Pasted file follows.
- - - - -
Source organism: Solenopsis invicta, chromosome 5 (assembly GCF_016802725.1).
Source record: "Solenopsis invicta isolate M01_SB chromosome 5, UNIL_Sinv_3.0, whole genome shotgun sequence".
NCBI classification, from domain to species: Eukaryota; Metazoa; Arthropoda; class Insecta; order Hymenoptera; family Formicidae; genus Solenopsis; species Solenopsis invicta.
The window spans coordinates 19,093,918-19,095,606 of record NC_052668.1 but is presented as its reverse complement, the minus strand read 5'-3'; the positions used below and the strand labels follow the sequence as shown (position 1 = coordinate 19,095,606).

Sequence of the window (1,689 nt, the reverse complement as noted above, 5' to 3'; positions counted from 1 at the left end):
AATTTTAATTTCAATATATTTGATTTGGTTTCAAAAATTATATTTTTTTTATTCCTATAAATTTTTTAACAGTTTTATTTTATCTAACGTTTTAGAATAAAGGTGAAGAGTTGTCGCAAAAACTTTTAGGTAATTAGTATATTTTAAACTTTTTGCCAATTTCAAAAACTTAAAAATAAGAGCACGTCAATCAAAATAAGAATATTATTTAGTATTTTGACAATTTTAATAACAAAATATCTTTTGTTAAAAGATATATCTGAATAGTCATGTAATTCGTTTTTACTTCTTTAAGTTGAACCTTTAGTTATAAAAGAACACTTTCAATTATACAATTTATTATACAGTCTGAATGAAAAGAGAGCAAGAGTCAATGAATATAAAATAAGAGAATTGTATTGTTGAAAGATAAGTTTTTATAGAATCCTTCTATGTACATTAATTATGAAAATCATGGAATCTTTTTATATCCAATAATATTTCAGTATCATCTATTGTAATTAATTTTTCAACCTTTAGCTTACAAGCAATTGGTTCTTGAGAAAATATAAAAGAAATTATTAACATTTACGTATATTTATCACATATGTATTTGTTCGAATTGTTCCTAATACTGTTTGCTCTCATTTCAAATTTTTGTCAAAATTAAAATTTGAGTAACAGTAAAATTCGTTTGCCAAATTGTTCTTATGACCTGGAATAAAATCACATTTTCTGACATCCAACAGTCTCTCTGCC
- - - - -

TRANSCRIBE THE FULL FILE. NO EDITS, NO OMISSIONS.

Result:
Source organism: Solenopsis invicta, chromosome 5 (assembly GCF_016802725.1).
Source record: "Solenopsis invicta isolate M01_SB chromosome 5, UNIL_Sinv_3.0, whole genome shotgun sequence".
NCBI classification, from domain to species: Eukaryota; Metazoa; Arthropoda; class Insecta; order Hymenoptera; family Formicidae; genus Solenopsis; species Solenopsis invicta.
The window spans coordinates 19,093,918-19,095,606 of record NC_052668.1 but is presented as its reverse complement, the minus strand read 5'-3'; the positions used below and the strand labels follow the sequence as shown (position 1 = coordinate 19,095,606).

Sequence of the window (1,689 nt, the reverse complement as noted above, 5' to 3'; positions counted from 1 at the left end):
AATTTTAATTTCAATATATTTGATTTGGTTTCAAAAATTATATTTTTTTTATTCCTATAAATTTTTTAACAGTTTTATTTTATCTAACGTTTTAGAATAAAGGTGAAGAGTTGTCGCAAAAACTTTTAGGTAATTAGTATATTTTAAACTTTTTGCCAATTTCAAAAACTTAAAAATAAGAGCACGTCAATCAAAATAAGAATATTATTTAGTATTTTGACAATTTTAATAACAAAATATCTTTTGTTAAAAGATATATCTGAATAGTCATGTAATTCGTTTTTACTTCTTTAAGTTGAACCTTTAGTTATAAAAGAACACTTTCAATTATACAATTTATTATACAGTCTGAATGAAAAGAGAGCAAGAGTCAATGAATATAAAATAAGAGAATTGTATTGTTGAAAGATAAGTTTTTATAGAATCCTTCTATGTACATTAATTATGAAAATCATGGAATCTTTTTATATCCAATAATATTTCAGTATCATCTATTGTAATTAATTTTTCAACCTTTAGCTTACAAGCAATTGGTTCTTGAGAAAATATAAAAGAAATTATTAACATTTACGTATATTTATCACATATGTATTTGTTCGAATTGTTCCTAATACTGTTTGCTCTCATTTCAAATTTTTGTCAAAATTAAAATTTGAGTAACAGTAAAATTCGTTTGCCAAATTGTTCTTATGACCTGGAATAAAATCACATTTTCTGACATCCAACAGTCTCTCTGCC